Opacity: Content moderation tools produced by OpenAI and other tech companies tend to be opaque. OpenAI has released very little detail about the datasets it used for training its moderation models and how it tested the models for bias and other problems. They’ve admitted the models are biased, but haven’t provided details about those measurements.
Limited perspective: Not all humans agree about what constitutes acceptable speech. Classifiers encode the opinions and values of their developers. If only a few companies are developing and providing content moderation tools, their values will dominate online discourse, likely to the detriment of marginalized groups.
Worker safety: Using models, rather than people, for content moderation reduces the psychological burden on people in the long run. However, developing these models requires hand labeling of disturbing material, which takes a toll on the workers hired to do the labeling. OpenAI has faced criticism for the low pay and poor working conditions of the workers it used to train its moderation models.
Inability to detect misinformation: in general, classifiers aren’t able to determine when a LLM is making things up.
Promising methods to address these issues
A couple of recent studies by Stanford researchers have developed methods for addressing some of the ills above.
Probing bias via do-it-yourself audits
The researchers developed a tool called IndieLabel to allow regular people to audit the Perspective API, a classifier commonly used to detect toxic text. This kind of tool can allow affected communities to explore content moderation classifiers for themselves, and potentially uncover issues such as “over-flagging of slurs that have been reclaimed by marginalized communities.”
Encoding a variety of perspectives via jury learning
This study demonstrated a clever technique called “jury learning” to train a classifier that explicitly models the opinions of different demographic or cultural groups, so that developers can later specify whose opinions are given weight when the model is deployed. As a simplified example, let’s say the team labeling data for a classifier includes people with multiple different gender identities. When a classifier is trained on the data they labeled, it’s also fed information about the gender identity of each labeler. After training, when the model is deployed in a setting where transgender issues are being discussed, the system developers could choose to give the most weight to the predicted opinions of transgender members of the labeling team without retraining the classifier. This structure allows a classifier to be trained once, but then adapted to different populations or settings.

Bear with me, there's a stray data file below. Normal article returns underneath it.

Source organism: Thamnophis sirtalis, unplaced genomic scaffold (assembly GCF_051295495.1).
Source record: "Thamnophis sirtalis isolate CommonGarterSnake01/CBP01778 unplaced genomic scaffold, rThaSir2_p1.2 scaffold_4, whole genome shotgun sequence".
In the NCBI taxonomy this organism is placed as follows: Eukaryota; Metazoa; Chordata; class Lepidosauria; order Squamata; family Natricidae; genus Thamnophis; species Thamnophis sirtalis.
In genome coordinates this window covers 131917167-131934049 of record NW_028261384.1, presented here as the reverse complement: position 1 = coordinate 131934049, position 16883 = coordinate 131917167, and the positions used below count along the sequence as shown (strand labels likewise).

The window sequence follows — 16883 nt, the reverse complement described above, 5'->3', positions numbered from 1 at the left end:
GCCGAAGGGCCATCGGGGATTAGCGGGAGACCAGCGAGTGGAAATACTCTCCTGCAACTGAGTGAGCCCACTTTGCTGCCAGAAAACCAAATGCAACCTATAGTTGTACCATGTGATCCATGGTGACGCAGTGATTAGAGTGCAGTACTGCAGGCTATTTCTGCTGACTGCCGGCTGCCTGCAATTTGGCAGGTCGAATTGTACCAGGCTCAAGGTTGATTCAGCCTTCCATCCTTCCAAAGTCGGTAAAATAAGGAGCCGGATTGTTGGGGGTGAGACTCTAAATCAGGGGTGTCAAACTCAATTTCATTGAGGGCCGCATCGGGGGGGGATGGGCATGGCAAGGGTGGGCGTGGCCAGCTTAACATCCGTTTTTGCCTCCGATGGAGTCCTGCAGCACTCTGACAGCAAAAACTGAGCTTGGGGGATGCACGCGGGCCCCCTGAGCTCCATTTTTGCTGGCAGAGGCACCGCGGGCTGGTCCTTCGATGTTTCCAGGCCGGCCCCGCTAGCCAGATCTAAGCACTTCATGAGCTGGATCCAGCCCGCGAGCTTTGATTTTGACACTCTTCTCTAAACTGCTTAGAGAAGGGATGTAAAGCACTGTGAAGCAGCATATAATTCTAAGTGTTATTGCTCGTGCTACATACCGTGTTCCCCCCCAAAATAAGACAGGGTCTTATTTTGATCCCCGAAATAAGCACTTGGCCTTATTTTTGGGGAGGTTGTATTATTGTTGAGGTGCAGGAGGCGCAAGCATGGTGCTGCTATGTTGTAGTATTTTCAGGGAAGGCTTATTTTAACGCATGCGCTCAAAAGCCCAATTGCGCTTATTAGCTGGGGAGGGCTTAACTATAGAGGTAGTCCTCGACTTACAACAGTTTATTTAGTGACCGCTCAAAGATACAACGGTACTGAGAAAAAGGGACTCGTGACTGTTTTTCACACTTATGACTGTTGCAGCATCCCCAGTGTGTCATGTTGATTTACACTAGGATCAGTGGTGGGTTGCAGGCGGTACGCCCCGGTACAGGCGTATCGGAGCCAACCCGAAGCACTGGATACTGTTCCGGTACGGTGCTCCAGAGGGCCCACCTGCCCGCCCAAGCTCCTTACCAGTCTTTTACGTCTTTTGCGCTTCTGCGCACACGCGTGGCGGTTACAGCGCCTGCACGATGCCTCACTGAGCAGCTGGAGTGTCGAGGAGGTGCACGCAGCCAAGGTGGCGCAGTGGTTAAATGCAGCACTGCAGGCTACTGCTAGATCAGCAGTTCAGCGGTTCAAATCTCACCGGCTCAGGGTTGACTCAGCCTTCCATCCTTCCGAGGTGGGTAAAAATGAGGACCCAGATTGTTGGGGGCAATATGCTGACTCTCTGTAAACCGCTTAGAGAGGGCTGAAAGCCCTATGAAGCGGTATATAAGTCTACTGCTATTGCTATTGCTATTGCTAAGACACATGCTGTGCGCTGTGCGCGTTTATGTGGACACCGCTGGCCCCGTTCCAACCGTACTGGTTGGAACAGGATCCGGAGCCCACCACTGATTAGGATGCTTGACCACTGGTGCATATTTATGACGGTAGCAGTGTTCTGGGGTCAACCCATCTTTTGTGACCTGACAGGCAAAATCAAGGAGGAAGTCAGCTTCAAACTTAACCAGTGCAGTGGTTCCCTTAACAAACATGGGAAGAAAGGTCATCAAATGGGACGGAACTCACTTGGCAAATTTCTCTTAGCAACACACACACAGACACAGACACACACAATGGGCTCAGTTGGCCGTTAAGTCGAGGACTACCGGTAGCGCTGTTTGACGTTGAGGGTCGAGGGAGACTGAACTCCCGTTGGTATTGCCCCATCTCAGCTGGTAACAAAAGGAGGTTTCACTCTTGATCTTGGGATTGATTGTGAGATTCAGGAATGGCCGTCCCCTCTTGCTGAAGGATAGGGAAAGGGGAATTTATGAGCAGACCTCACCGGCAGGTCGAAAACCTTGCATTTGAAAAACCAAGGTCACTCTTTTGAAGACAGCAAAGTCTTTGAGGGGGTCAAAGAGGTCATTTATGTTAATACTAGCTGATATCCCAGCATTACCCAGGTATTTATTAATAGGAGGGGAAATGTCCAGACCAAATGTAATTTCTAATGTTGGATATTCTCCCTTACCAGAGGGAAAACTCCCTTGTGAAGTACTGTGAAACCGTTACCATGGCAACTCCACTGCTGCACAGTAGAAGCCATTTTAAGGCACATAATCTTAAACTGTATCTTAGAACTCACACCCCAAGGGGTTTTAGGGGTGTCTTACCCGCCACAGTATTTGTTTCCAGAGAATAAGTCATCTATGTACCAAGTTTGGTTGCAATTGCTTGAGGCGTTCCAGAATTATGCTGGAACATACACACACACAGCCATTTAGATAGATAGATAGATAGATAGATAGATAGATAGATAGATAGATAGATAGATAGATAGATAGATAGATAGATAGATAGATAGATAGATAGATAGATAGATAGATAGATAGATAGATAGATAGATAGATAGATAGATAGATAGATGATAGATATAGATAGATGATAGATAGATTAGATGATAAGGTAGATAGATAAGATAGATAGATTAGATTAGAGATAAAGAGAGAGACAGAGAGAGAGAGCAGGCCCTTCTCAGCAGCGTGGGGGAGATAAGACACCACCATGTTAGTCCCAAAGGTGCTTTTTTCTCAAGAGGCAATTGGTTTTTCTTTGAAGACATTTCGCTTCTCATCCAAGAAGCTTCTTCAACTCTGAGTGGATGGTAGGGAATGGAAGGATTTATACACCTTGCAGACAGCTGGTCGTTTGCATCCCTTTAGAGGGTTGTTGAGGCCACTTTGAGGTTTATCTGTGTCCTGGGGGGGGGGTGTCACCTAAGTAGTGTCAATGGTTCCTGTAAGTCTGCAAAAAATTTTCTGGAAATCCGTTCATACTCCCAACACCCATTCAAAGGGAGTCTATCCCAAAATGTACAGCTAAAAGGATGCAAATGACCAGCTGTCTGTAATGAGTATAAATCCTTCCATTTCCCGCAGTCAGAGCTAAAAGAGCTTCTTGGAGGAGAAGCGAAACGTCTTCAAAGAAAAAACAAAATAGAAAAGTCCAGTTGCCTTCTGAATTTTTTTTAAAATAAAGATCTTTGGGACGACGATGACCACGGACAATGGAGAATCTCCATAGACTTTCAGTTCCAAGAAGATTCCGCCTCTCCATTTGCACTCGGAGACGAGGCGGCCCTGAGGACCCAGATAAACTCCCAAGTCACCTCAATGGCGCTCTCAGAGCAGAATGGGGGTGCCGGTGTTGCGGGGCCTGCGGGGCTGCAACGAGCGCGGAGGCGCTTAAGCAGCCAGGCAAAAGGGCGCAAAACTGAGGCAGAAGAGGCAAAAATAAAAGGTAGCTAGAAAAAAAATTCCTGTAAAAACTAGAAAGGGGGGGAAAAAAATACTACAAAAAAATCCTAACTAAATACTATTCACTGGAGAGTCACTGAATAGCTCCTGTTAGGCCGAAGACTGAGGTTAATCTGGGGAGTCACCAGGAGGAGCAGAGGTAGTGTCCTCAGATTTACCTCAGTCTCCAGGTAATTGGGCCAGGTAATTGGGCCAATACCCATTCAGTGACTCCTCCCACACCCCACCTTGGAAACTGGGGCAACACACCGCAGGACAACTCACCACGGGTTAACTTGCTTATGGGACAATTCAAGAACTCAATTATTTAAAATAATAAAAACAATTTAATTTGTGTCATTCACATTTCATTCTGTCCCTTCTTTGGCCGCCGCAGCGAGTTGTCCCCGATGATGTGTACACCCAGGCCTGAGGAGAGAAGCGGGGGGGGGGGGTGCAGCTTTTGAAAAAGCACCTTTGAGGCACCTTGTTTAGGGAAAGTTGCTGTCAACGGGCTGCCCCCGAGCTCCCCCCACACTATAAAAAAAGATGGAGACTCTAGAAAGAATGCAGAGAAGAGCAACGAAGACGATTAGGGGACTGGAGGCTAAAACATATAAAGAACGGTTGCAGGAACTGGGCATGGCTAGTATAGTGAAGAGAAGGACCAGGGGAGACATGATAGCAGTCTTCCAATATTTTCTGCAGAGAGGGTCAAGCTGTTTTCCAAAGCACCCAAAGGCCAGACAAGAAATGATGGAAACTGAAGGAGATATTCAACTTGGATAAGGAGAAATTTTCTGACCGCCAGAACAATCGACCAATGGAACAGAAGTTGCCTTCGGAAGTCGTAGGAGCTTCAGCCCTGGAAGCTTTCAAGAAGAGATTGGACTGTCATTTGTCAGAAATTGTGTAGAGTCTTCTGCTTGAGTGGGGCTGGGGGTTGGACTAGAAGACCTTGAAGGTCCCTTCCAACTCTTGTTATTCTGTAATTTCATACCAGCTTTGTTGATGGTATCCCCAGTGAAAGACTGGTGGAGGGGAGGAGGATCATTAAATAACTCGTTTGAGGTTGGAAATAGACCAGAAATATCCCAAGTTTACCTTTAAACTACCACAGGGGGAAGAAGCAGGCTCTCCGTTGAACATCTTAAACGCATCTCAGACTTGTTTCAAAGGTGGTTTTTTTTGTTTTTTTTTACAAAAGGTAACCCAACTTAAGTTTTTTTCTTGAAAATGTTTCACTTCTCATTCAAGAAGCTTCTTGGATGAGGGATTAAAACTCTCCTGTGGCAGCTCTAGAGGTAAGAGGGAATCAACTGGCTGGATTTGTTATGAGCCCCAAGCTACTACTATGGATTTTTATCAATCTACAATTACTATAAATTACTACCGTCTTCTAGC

Content moderation is the final layer of control sitting between LLMs and users. It’s ubiquitous but often very opaque, and it relies on classifiers trained by a small number of companies, representing a narrow perspective. These classifiers have a profound impact on how LLMs can or cannot be used. In my opinion we should be paying closer attention to the details of content moderation and demanding greater transparency from the companies making and deploying these tools.
Content moderation involves using classification models to detect unwanted input and output of LLMs. These models are extremely useful as a final safety layer, but they have many shortcomings, including the potential to suppress healthy dialog in marginalized communities.
This series is cross-posted at www.carol-anderson.com.
About the Author
Carol Anderson is a data scientist and machine learning practitioner with expertise in natural language processing (NLP), biological data, and AI ethics. She previously worked as a data scientist at NVIDIA, ConcertAI, and Ancestry, and prior to that as an academic molecular biologist at UCSF and Indiana University. Currently, her main interest is operationalizing AI ethics and safety, especially in the area of generative AI.